Turning something that I wrote in dribs and drabs over a set of years into a coherent book was a slog. It really helped that a few people read the ongoing manuscript—their thoughts and encouragement got me through it. The songwriter Momus was a savior when I was bogged down in Diamond Dogs, I recall. Also, the commenters on the original blog entries were a great means by which to see which essays had bombed, which hit, which had faulty arguments, which seemed slipshod and needed reworking.

The second book was easier to put together, in part because the blog was a much more diminished presence in the 2016-2018 period when I wrote Ashes to Ashes. The challenge for this one was that I suddenly had to write a book about an artist who had just died, and so having to make things more posthumous in tone without changing the original pieces too much. It still was exhausting to get that book done, but a much more focused and generally enjoyable time. There were a few stretches where things went very smoothly—I recall when I finally got all the Outside narrative in place, that the rest of that chapter just flew by.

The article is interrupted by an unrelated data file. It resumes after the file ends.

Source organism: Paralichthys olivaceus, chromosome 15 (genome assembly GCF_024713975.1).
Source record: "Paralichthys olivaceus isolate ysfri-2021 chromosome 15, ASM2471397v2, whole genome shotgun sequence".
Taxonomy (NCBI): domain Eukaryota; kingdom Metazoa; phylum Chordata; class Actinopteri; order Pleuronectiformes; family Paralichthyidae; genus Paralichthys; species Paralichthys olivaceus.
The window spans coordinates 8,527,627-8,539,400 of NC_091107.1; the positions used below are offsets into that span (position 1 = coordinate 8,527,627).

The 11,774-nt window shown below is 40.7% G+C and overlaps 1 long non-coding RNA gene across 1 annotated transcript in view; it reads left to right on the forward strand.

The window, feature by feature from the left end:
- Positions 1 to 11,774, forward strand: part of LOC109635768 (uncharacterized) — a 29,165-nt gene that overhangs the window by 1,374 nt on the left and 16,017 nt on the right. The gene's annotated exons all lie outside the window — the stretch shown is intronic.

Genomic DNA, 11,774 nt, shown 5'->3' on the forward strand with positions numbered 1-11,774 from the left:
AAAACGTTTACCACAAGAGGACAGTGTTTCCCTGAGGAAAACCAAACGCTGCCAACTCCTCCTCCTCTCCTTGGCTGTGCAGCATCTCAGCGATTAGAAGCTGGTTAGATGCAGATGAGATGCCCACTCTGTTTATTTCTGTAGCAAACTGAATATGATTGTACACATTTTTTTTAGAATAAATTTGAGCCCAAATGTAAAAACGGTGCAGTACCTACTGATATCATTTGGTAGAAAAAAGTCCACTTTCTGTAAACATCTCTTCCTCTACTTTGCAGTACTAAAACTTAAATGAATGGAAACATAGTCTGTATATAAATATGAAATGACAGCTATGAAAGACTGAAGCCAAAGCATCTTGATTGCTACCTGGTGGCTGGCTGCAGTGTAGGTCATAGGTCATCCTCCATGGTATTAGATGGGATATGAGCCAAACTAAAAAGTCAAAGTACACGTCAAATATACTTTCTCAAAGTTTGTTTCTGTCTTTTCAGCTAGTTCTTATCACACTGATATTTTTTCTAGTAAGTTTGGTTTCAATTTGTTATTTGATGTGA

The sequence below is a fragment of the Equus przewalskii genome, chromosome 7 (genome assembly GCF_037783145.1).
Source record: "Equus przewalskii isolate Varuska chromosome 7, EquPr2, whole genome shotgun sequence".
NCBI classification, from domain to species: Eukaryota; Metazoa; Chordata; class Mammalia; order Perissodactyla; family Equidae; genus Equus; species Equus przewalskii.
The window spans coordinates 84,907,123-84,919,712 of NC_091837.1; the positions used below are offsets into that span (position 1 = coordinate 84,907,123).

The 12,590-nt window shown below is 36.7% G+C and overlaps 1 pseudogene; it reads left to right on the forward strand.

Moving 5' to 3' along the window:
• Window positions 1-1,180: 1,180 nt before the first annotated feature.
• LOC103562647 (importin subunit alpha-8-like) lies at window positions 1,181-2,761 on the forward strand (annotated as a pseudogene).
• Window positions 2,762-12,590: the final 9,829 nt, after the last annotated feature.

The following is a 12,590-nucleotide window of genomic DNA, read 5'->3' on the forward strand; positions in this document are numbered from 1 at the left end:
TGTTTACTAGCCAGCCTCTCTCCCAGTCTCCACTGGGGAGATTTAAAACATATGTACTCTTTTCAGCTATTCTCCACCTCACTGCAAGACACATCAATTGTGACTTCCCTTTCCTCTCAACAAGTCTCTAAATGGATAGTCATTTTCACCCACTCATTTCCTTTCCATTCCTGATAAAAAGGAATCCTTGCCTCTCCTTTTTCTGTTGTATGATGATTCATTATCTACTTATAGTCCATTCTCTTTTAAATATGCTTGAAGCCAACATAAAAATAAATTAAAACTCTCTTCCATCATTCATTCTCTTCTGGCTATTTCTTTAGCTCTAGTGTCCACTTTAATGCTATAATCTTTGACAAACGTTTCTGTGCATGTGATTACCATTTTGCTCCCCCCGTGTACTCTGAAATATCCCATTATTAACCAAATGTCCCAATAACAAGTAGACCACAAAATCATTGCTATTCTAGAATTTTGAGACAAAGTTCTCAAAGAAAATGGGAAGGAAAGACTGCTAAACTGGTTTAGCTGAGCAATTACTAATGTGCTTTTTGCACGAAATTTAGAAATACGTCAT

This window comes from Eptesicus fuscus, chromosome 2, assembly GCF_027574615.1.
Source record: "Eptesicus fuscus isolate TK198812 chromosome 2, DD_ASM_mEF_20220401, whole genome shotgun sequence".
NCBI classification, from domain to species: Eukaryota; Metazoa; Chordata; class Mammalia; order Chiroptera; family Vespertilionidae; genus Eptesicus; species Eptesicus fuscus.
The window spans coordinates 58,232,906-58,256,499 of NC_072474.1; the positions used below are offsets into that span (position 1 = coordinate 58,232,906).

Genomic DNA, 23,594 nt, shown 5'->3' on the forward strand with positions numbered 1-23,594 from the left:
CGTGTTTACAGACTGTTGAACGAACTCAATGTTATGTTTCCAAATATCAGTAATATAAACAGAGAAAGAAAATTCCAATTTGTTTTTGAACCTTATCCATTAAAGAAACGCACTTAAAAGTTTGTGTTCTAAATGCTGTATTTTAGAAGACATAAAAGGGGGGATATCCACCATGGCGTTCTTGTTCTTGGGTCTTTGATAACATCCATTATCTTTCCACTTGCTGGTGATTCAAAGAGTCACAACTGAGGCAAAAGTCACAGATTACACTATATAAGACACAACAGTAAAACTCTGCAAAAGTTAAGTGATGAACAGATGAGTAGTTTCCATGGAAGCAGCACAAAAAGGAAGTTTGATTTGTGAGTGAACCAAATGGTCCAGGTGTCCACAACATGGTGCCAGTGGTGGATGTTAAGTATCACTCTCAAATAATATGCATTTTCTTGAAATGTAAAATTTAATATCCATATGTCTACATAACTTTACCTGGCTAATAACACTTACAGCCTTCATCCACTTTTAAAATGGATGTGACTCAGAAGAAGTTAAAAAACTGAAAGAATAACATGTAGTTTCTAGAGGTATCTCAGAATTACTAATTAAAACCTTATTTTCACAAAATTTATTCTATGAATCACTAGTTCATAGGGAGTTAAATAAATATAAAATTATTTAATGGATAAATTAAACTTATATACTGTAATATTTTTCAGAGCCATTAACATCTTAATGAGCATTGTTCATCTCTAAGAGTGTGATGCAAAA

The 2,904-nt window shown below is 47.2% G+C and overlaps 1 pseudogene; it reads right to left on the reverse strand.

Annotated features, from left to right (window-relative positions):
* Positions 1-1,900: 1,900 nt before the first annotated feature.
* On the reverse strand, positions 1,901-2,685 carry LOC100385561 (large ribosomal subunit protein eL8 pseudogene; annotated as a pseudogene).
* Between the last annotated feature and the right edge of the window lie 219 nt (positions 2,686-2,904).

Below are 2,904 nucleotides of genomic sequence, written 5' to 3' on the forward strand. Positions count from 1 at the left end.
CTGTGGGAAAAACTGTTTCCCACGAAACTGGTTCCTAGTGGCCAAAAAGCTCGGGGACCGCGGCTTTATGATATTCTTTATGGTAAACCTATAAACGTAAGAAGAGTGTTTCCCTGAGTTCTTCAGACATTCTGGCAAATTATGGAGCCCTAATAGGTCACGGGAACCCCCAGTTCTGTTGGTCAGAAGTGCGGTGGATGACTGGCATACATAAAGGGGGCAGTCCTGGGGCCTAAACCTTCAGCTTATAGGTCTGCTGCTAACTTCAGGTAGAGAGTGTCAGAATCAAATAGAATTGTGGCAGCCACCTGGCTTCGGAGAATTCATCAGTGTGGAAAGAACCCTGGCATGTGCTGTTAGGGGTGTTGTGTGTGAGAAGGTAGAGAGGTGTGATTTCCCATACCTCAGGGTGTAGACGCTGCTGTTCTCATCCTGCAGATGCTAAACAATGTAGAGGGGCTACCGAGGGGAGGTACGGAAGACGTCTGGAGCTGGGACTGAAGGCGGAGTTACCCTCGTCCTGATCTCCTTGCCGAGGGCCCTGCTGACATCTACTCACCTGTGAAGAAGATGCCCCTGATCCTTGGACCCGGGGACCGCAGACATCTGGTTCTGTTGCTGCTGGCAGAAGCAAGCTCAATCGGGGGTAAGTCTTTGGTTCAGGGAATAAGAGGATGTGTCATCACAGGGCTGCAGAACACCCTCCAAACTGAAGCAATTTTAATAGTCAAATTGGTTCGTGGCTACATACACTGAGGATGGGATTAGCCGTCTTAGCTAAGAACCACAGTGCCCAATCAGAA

Again, having other people read it was a godsend. The author Mairead Case saved me from an awkward last line—I’d originally written that Bowie was still “pushing ahead of the dames,” and she correctly pointed out that it didn’t really work, that it made for a very jarring end, you know? So I cut it to just “pushing ahead,” which felt like what the line was always meant to be.

Q. Bowie’s music — both the music itself and his lyrics— seem to lend themselves to analysis and contemplation. It’s like we’re never going to run out of things to write about Bowie. What’s special about Bowie in this regard? Could you have just as easily decided to create an extensive blog about Bob Dylan or Bruce Springsteen or is Bowie unique?